In the field of Substance Use/Abuse, early intervention refers to the services and supports available to prevent substance use from progressing to a substance use disorder, where the possibilities of financial, health, legal, social, relational problems can be severe.
Early intervention can occur at various ages as the age for the initiation of drug use is not set in stone.
Adolescents and young adults may get involved in substance use through curiosity, as a result of peer pressure, to fit in, to present the “cool” persona, to numb unpleasant emotions, or for recreational use. While not everyone who uses a substance will develop a substance use disorder, research has shown that the younger persons start using substances (before age 18) they are more likely to develop a drug problem.
Even though a concern among all age groups, substance use among adolescents is of great concern and it is a critical time for early intervention because this is a period characterized by growth and maturation of the brain and the body.
According to the National Institute on Drug Abuse, using drugs during this period of life has more potential to disrupt brain function in areas critical to motivation, memory, learning, judgment, and behaviour control. Frequent use of substances among adolescents has been associated with social, learning, and memory problems as well as lower intelligent quotient scores. Even when use has ceased, the problems do not always go away. Studies have also revealed that the use of some substances during this period has been associated with mental health issues such as depression or anxiety.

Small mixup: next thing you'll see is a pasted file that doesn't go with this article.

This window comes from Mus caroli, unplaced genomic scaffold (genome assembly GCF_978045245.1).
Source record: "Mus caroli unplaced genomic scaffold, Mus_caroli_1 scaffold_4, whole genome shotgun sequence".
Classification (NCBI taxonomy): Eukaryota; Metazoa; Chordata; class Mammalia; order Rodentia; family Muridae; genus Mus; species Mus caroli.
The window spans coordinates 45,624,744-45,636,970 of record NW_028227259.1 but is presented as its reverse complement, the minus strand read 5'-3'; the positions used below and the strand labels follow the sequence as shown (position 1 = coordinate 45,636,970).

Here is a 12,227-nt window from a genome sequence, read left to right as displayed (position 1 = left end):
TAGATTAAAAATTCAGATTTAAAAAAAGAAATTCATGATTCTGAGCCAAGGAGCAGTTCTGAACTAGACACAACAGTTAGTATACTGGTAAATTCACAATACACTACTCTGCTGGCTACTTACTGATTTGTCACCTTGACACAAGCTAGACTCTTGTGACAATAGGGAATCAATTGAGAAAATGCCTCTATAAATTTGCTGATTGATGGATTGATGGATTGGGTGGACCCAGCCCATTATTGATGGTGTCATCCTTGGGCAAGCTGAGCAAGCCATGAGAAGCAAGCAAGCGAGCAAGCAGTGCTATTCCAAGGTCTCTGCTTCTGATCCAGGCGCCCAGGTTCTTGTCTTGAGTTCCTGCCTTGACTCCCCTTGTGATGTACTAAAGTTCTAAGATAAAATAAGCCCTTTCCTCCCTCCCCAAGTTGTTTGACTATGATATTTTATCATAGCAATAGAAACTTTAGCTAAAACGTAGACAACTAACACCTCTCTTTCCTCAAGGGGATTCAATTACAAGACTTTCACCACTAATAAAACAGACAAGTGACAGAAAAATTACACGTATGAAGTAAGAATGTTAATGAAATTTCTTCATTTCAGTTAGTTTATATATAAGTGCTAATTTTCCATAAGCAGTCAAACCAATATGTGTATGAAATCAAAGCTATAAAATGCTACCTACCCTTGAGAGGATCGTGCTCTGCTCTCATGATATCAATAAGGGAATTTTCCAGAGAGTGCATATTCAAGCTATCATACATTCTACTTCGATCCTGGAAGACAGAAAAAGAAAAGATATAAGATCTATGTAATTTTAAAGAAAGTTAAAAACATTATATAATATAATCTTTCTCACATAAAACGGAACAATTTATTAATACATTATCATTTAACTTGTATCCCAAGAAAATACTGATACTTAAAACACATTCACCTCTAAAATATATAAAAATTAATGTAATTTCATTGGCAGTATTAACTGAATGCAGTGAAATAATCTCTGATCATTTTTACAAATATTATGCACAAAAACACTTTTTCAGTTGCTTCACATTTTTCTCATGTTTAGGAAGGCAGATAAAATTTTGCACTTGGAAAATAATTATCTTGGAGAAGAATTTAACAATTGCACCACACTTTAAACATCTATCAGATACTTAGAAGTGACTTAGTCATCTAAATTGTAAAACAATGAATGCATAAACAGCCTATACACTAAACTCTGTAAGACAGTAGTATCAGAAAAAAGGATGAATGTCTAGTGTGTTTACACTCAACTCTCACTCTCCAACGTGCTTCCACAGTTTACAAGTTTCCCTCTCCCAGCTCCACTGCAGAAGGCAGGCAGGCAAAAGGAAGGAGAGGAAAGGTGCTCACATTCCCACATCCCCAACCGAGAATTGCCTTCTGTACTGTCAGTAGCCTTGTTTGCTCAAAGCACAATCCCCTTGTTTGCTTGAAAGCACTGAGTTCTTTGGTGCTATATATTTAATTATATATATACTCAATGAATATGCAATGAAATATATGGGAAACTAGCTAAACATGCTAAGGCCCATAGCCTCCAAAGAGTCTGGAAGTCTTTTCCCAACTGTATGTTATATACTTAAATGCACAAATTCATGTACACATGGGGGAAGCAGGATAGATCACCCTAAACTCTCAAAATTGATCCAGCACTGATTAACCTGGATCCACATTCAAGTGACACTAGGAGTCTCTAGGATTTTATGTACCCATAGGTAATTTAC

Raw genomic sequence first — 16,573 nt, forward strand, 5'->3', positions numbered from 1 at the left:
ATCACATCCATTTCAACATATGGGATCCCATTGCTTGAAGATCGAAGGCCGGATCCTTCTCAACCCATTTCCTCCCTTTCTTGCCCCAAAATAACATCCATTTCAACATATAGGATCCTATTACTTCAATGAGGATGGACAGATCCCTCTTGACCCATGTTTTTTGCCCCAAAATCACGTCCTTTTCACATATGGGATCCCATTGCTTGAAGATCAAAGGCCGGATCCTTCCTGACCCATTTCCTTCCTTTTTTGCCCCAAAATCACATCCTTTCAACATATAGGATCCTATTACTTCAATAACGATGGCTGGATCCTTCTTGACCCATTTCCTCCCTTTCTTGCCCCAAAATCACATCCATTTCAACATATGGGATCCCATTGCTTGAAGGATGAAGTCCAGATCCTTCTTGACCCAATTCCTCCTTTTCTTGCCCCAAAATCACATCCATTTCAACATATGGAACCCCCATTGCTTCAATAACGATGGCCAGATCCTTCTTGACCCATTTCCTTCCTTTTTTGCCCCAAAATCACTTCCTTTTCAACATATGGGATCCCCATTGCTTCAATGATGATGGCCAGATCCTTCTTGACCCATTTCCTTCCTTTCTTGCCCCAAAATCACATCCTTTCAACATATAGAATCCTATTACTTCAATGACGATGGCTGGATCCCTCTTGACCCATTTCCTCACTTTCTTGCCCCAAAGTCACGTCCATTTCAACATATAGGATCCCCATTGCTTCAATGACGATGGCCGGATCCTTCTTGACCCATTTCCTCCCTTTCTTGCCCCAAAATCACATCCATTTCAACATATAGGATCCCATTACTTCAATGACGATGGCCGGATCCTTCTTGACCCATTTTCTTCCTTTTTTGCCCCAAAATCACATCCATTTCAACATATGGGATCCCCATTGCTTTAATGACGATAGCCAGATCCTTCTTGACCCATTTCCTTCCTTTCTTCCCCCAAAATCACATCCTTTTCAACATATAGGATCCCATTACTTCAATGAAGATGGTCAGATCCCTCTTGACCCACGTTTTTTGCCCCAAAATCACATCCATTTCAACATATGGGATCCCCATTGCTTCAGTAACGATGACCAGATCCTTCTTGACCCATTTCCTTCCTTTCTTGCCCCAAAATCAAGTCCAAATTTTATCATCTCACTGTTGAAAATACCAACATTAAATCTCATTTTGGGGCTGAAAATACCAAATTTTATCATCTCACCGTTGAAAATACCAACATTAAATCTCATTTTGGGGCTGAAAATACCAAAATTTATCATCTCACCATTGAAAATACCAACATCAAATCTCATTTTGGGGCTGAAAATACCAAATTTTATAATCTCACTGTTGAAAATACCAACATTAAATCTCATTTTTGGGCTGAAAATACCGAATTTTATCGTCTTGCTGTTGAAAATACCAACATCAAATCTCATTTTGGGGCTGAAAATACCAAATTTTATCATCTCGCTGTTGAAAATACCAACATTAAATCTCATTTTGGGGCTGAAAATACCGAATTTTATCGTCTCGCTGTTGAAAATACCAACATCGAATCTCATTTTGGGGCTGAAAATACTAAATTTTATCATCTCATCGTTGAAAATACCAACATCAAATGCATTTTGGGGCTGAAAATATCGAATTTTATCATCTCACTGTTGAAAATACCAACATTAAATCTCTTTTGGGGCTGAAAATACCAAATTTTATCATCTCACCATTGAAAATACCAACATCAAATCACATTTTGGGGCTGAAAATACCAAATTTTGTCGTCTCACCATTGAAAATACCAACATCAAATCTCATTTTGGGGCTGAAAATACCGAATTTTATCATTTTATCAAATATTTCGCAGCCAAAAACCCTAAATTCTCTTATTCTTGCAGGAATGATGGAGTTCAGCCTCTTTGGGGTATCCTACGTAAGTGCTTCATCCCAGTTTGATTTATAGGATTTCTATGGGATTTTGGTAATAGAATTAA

If you believe your teenage son or daughter has started to experiment or use substances this is a critical time to do something about it to reach out for help. If you are beyond the teenage years and you need help with your substance use it is not too late to reach out for help. We encourage you to reach out for help. At the NCSA, we provide screening to identify substance use, related problems, to provide early intervention, or to direct clients to appropriate services.
When we talk about prevention, this refers to the provision of knowledge, attitudes, and skills needed to help individuals make healthy and good choices.
At the NCSA our prevention programmes seek to do this. You can visit our Community and Drug Education Tabs to see what we do in this area. There you will see that the approach to demand reduction is more than treatment and encompasses prevention activities. Remember that adage prevention is better than cure? Here we seek to reduce the number of persons who will be considering drug use to reduce the social, economic, legal and other problems associated with drug use and abuse.
Intervention in substance use/abuse refers to the help given to individuals who are using and misusing substances. Screening, out-patient counselling (individual, group, or family), referrals to other service providers or support systems are some of the interventions provided by the NCSA to assist with the reduction or the cessation of substance use.